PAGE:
Palestine, Morocco forging first bilateral economic pact

Officials in Morocco and Palestine are teaming up to boost the trade volume between their countries and promote economic partnerships in various fields.

Palestinian Minister of National Economy Khalid al-Assaily and Moroccan Ambassador to Ramallah Mohammad Hamazawi agreed May 19 to expand those ties. This is the first agreement of its kind between the two countries aside from those signed under the umbrella of the League of Arab States, officials said.

Work is underway to draft a deal for economic, trade and technical cooperation, as well as tourism development. The pact will call for forming a joint economic committee and joint business council, and will contain clear directives on supporting investment, said Rayan Darwish of the Palestinian Ministry of National Economy in Ramallah. Darwish is head of bilateral and multilateral relations.

Darwish told Al-Monitor the countries hold valuable opportunities for each other and the proposed agreement will serve as the regulatory framework to take advantage of these prospects.

Palestine and Morocco are both signatories to economic agreements within the Arab League, mainly the Greater Arab Free Trade Area Agreement (GAFTA) of 1998 and the Agadir Agreement of 2004. These agreements, however, remain unimplemented and have little impact on the two countries’ trade volume. According to the Palestinian Central Bureau of Statistics (PCBS), Palestinian exports to Morocco stood at only $329,000 in 2017, while Morocco exported goods worth $2.31 million to Palestine.

PCBS statistics show the most important imports Palestinians receive from Morocco include cars, ready-to-eat seafood products, sugar products, bread, cakes, biscuits, and other bakery goods and yeast. Meanwhile, Palestinian exports to Morocco have been limited to fruits, dates, bricks, types of compressed or molded glass, and certain types of tiles used in mosaics.

Darwish explained that many Palestinian-made goods, such as leather products, arrive in Morocco through indirect exporting, and the joint agreement will ensure that products will be sold and sent by Palestinian merchants directly to Moroccan markets, especially leather and aromatic and medical goods, which have seen a major increase in production and quality in Palestine.

Darwish said the agreement could open the door for Palestinians to Moroccan markets in general.

However, Palestine Trade Center (PalTrade) chairman Arafat Asfour told Al-Monitor there are two problems in Palestinian trade and economic relations with Morocco. The first is the distance between the countries; the second is similar local products, which limits the possibility of opening private trade channels with Morocco. He believes Morocco is not a key market for Palestine.

PalTrade is a nonprofit organization that helps Palestinian companies export their products to Arab and international markets.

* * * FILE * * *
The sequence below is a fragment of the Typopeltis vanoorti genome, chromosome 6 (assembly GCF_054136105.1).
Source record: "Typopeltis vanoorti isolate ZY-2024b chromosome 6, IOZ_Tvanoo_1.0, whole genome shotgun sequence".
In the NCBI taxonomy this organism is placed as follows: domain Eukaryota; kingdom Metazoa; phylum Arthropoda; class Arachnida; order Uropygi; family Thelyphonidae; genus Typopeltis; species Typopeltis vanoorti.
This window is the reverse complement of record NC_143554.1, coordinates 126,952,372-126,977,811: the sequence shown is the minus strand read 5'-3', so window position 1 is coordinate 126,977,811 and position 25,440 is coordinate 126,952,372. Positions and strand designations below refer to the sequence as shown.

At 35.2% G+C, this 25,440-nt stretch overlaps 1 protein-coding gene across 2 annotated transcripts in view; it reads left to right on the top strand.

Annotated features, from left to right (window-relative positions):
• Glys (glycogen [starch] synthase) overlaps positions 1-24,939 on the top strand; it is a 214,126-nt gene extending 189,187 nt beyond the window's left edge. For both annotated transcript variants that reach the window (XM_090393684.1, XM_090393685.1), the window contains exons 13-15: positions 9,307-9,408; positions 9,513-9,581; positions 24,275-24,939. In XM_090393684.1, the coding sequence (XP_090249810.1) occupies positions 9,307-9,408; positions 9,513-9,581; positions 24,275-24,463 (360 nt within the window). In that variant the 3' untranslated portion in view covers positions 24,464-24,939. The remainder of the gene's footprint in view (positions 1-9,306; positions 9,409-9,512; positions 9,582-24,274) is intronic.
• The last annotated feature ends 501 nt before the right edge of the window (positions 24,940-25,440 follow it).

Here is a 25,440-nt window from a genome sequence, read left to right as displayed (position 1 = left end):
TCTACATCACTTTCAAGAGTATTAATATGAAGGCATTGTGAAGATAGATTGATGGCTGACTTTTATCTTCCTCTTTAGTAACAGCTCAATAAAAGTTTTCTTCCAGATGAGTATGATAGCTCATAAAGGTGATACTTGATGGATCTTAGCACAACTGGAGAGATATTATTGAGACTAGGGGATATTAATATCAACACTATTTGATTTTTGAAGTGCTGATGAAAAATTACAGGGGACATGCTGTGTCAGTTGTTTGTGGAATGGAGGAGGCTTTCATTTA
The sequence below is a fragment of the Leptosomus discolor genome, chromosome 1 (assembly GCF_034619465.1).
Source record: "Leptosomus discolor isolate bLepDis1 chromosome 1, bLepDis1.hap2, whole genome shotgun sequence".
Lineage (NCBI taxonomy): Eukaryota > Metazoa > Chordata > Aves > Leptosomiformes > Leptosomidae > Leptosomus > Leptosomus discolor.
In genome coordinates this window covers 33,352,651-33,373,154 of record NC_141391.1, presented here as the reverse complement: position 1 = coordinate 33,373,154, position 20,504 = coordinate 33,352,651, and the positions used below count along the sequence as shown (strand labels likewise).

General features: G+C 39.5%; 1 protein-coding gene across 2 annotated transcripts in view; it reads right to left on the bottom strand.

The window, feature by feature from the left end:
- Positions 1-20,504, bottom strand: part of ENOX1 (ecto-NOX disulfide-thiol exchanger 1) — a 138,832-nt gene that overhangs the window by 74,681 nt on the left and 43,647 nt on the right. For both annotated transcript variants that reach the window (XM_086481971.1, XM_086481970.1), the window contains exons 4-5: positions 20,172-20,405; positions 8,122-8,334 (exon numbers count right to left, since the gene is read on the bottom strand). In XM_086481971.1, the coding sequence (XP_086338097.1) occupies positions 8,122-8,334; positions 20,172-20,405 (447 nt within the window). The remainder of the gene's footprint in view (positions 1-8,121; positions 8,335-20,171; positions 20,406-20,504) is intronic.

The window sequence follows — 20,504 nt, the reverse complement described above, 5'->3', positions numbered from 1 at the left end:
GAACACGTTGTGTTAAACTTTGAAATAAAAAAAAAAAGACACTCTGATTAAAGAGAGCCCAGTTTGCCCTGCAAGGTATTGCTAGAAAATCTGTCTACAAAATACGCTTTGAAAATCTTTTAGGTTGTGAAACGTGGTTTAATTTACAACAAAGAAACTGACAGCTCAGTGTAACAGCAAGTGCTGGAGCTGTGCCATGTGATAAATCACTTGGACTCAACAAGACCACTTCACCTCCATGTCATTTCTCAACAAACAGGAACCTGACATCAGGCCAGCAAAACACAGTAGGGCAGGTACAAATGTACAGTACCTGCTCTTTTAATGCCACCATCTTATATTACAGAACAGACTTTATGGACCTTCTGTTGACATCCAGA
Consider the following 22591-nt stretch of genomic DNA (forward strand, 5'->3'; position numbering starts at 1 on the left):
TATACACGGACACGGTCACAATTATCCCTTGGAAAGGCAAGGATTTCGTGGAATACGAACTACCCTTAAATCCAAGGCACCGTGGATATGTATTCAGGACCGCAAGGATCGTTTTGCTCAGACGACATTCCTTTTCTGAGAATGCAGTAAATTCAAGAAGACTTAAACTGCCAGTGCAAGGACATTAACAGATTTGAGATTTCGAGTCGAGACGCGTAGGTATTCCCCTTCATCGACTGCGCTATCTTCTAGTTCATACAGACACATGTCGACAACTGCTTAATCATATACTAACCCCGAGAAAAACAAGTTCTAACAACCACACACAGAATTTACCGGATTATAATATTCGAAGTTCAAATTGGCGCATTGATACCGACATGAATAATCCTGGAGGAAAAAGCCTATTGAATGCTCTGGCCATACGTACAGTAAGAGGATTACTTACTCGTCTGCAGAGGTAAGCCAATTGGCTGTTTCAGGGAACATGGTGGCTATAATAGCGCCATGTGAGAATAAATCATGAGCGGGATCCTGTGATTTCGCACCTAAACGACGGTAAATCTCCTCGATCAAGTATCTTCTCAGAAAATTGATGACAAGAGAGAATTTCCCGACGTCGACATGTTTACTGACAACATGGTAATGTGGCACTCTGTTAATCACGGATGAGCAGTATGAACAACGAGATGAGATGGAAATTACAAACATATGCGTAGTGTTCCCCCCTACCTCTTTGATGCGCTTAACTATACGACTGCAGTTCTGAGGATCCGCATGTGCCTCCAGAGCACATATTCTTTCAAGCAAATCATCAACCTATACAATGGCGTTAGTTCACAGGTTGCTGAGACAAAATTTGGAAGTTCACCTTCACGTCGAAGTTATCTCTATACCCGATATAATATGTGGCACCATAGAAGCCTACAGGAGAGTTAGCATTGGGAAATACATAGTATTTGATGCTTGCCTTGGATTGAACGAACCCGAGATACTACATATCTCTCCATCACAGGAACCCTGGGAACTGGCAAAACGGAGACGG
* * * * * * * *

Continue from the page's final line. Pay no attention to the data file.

Asfour believes that to overcome those obstacles, there must be an intervention through official agreements at the level of governments, rather than sticking to private sector initiatives by businessmen to forge economic partnerships.

“Private-sector efforts and initiatives to open up markets and partnerships with the Moroccan private sector have always collided with the lack of government policies to facilitate investment and create awareness,” he said. “We tried before to export construction stones to Morocco but it wasn’t easy, especially since goods are exported through Israeli ports.”

He doubts the government will actually implement the agreement and set up the procedures for investment incentives.

“We need government follow-through so that this agreement doesn’t remain mere talk without action, as was the case with the Algerian government decision to exempt Palestinian imports from custom duty. [That was] five years ago and remains unimplemented,” Affour said.

Bassam Walweel, head of the Palestinian Food Industries Union, seemed more optimistic about the joint agreement. He said that Morocco could serve as an economic gate to all African countries, which Palestinian businessmen are looking to target.

Walweel stressed the need to establish a holding company and include the Palestinian private sector and the government (through the Palestinian Investment Fund, which is affiliated with the Palestinian Authority) in economic opportunities.

Walweel believes that in addition to being a promising market for Palestinian industries, Morocco also has advanced experience in investment, and it’s of paramount importance for the Palestinian government and private sector to take this opportunity.

The joint agreement falls under Assaily’s 100-day plan, which he launched May 20 to boost the local economy and broaden Palestine’s trade exchange horizons. The ministry seeks to improve economic ties with Arab countries by boosting trade volume and investments in both directions and exploiting economic synergy.

According to Assaily, this agreement is the first step and will be followed by joint visits by businesspeople to gauge the investment domains that can be developed.

Commenting on the agreement’s potential impact on the Palestinian economy, Assaily said, “We are in the initial stages of signing the agreement, and it will take a long time to reap the benefits.”

The Ministry of National Economy is hoping to draft and approve the terms of the agreement so it can be signed before the end of the year.

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